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If you study financial success books on investments, you will likely come across the terminology “OPM.” It stands for other people’s money. The idea is to start with nothing, but use other people’s money to become fabulously wealthy. Widely used in the real estate world, this concept of financial leverage and OPM is often hyped on infomercials.
How does it work?
You want to buy a rental property, but you don’t have the money. You put down a small amount and finance the rest from the bank. Let’s say you buy a house for $100,000, but you only put down $5,000. When the price goes up to $150,000 and you sell the house, in addition to the rental income you earned, you pocket $50,000. In simple terms, the magic of OPM is that you made $50,000, but you only used $5,000 of your own money (if anything at all!). That’s an extraordinary return on your investment. Obviously, given the housing downturn, many people are realizing that the $100,000 home doesn’t necessarily become $150,000 and could end up at $50,000. That has been a painful lesson to many, but the OPM concept is still a valid approach.
My entire life has been spent studying a different type of leverage—one leveraging not other people’s money, but something much more valuable. And its value is always there and cannot go down. In fact, the more it is used, the more it goes up in value.
What is it?
Erin Morgenstern debuted as an author last year with a most creative book, The Night Circus (it’s also one of my favorite book covers of 2011). In addition to receiving numerous rave reviews, the book was recently awarded the Alex Award by the ALA, which is given to the top ten adult books that also appeal to young adults.
As I talked with Erin about her achievement, I was struck by three success themes:
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As a frequent keynote speaker and lifelong student of communication, I often hear the advice, “Know your audience.” It’s a speaker’s starting point. You need to know who you are talking to, why they are attending, and what their goals are. Knowing your audience is crucial.
On the other hand, I’ve never heard advice for audiences. Since all of us are more often in an audience than in front of the room, I thought I would share some tips:
1. Know your speaker. If you have a program, look at the speaker’s information. Did she write a book? Does he have a blog or appear often in the media? It’s important to know where someone is coming from before you listen to the content. You will spot bias as well as expertise.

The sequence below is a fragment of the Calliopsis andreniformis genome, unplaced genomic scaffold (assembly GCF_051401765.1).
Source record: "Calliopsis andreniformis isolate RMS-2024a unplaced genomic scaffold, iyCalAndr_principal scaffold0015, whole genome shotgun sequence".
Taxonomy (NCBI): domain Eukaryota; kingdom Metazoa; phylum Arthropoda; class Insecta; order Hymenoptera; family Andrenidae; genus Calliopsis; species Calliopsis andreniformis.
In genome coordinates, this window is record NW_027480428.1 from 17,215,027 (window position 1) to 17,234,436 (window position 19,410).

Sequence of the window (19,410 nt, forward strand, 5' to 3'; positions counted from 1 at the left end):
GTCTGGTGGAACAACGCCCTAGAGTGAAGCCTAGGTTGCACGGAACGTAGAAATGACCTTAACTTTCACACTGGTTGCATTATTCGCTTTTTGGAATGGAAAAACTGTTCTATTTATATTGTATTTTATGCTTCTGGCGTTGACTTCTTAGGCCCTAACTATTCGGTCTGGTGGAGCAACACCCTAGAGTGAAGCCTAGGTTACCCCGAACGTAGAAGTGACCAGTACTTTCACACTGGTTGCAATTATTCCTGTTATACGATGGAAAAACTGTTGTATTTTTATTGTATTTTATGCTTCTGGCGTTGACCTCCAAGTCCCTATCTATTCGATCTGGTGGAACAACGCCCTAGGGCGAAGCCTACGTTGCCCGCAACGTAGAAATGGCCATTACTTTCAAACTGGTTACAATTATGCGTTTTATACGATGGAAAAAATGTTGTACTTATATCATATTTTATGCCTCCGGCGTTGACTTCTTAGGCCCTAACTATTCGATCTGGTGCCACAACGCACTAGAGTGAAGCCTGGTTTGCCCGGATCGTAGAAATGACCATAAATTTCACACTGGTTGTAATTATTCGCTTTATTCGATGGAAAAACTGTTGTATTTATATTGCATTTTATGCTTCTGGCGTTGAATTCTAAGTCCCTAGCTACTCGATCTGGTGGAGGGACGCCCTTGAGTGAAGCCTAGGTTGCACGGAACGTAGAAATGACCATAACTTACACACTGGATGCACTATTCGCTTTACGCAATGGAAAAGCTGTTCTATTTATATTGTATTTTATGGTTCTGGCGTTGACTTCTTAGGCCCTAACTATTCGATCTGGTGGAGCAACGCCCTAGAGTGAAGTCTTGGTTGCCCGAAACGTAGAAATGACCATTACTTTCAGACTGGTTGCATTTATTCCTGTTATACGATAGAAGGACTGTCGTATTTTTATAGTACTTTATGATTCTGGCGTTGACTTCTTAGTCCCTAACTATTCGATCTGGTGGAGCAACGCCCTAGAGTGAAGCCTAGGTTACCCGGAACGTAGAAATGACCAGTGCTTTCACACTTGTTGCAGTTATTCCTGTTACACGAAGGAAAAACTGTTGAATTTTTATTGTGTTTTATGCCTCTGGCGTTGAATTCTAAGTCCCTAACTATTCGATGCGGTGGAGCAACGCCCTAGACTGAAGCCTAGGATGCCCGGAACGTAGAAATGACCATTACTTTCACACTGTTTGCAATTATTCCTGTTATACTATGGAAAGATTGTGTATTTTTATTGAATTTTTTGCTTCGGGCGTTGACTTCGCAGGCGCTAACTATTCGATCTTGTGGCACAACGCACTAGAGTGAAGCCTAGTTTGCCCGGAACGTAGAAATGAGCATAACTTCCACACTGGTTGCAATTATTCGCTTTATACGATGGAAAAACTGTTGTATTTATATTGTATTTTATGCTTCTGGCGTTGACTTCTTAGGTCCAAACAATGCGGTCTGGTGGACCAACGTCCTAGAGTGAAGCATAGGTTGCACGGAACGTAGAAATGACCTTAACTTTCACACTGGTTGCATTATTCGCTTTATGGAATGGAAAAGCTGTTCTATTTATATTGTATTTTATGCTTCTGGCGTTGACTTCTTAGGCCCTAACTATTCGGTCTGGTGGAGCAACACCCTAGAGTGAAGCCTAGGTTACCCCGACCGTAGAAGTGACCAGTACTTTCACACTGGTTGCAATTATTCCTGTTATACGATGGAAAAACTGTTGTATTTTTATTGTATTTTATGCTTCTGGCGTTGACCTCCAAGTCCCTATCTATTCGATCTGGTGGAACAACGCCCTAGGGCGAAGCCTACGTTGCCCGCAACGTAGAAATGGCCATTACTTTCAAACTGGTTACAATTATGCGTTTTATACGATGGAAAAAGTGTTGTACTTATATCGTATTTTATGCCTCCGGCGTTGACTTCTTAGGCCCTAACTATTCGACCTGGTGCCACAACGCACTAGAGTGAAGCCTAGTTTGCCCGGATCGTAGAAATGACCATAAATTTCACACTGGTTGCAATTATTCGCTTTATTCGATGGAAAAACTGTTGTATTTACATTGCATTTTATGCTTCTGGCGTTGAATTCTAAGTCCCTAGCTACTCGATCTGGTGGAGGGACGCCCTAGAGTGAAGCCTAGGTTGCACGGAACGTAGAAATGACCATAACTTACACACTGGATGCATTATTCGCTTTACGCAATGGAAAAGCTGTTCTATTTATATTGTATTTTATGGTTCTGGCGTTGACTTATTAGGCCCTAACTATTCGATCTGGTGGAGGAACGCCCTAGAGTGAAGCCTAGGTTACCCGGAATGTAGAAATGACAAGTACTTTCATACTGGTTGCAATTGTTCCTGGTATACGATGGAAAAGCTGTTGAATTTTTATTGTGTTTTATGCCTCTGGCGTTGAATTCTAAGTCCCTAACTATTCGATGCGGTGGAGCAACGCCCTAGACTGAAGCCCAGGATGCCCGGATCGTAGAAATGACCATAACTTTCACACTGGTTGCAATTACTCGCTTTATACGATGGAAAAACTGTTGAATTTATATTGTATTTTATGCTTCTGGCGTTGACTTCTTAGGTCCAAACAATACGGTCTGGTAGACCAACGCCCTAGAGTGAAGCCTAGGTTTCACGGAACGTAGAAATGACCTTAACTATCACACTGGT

Only a few weeks ago, I knew very little about John Green. I was told he was a huge Vlogger, but that didn’t help since I had never heard of that either. Vlogging, it turns out, is video blogging. John Green and his brother, Hank, run an unbelievably popular video blog with over seven million views per month! Years ago, they decided to give up all textual communications and launched a video conversation that soon went viral. They also have an entire community of “Nerdfighters,” dedicated to fighting what they call “world suck” (apparently anything in the world that is the opposite of awesomeness.)
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Most of the time, you will see leadership advice admonishing younger managers to be thick skinned. Ditto for advice to new authors, songwriters or anyone in the public arena. The mantra never changes: Have a thick skin.
Any leader will tell you that you cannot be too sensitive. There are always critics. No matter what your intentions, you will find that some people will respond negatively. That’s just human nature.
But everyone reacts differently to criticism. Believe me, I’ve had my share. Some of it is mean or misguided, so I ignore it. Some of it is hilarious, so I keep it to laugh. And some of it is true and points out a weakness, so I keep it to learn.
Listening to the toughen-up directive always made me wonder. It’s a common mantra, but what do you do with that advice? Is there an emotional gym to strengthen our ability to ignore criticism?